“By the Gods, sir!” Britten said, holding out the scroll. “You certainly are not.”
Anston untied the document. He was standing unsupported, which made Daniel’s eyes narrow with concern. For the moment at least he seemed as solid as a bollard. Taking a broad-nibbed stylus from his sleeve–Dress Whites didn’t have pockets–he said, “Give me your back as a table, Darwin.”
Britten obediently turned and hunched slightly to provide a slanted writing surface. Anston crossed out the signature of Klemsch, Secretary to the Navy Board, and wrote his own above it.
“All right,” he muttered, putting the stylus away as Britten scuttled to the side.
Anston looked at the yards of the Milton, solid with spacers, then faced the crowd. Britten pointed toward the office and swung his finger toward Anston before dropping his hand to the side.
“Fellow spacers!” Anston said. The new speakers on both sides of the office boomed back his words, but his unaided voice was stronger and steadier than it’d been when he was talking to Daniel. “Fellow spacers, senators, and citizens of Cinnabar!”
Daniel grinned without intending to. It was typical of Anston that he’d give spacers pride of place over members of the Senate. He probably would’ve been more politic if he were still in office, but as a private citizen he could make his personal preferences known.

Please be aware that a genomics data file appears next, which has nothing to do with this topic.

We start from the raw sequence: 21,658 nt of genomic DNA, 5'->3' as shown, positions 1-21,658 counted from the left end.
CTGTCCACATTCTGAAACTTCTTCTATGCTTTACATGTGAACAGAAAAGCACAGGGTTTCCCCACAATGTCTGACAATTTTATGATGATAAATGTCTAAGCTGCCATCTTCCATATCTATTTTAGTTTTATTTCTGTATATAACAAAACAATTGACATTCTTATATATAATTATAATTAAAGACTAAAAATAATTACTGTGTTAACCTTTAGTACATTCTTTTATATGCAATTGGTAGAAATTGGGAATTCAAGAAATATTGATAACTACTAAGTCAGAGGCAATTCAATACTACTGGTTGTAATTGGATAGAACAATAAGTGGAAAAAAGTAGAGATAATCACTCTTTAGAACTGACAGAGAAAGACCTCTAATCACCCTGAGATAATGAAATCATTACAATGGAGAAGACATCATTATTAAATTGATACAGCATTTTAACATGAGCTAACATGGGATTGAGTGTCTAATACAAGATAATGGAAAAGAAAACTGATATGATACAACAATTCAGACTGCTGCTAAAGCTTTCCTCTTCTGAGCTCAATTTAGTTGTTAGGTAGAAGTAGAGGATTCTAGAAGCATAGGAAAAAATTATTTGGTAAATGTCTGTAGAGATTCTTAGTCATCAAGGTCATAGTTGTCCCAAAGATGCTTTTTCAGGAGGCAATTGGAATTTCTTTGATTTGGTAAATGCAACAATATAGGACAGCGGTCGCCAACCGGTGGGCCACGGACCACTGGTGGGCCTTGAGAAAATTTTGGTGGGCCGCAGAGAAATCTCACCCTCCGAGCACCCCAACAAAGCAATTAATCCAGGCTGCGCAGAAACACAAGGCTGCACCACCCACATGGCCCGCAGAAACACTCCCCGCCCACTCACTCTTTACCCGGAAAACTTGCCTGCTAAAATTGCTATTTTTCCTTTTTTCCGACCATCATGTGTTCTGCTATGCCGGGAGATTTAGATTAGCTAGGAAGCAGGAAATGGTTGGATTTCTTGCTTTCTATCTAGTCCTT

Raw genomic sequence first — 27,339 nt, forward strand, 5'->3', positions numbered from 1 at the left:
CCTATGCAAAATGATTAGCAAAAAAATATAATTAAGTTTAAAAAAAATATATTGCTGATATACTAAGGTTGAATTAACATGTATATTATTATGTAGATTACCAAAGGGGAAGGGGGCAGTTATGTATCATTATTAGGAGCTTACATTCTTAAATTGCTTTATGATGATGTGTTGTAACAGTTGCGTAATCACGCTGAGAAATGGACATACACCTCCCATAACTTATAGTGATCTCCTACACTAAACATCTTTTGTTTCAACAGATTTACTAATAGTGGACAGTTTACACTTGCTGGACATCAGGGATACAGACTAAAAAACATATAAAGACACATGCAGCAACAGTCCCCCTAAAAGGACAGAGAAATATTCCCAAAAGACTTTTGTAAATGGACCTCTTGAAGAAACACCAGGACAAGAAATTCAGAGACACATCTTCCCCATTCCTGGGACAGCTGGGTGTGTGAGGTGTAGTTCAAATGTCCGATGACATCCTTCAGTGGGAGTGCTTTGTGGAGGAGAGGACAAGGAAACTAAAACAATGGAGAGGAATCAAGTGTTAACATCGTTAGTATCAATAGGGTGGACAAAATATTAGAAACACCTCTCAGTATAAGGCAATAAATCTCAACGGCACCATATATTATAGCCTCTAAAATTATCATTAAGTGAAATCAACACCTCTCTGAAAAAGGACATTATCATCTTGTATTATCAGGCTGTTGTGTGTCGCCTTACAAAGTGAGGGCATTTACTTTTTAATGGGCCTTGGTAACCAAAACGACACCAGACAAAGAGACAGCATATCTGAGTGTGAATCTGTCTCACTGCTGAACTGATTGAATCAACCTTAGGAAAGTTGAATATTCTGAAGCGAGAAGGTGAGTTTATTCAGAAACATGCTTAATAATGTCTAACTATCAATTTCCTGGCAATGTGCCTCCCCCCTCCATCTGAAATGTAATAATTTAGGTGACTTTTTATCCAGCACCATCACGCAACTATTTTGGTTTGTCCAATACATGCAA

Anston waved the crackling document to the crowd. It was real parchment, impressed with two red wax seals from which fluttered a blue ribbon and a white ribbon.
“This is no longer my duty,” Anston said, “but I’m glad to say that I find it a great pleasure.”
Spreading the document with both hands and moving it slightly outward to where his eyes could focus comfortably, he read, “By the powers vested in my by the Senate, I hereby appoint Daniel Oliver Leary to the rank and authority of Captain in the Navy of the Republic of Cinnabar–”
Hogg cheered like a boar challenging the world. The Bantry contingent joined with enthusiasm, followed by almost all the other civilians at ground level. Madame Dorst started to cheer also, but Miranda laid her fingertips over her mother’s mouth to shush her.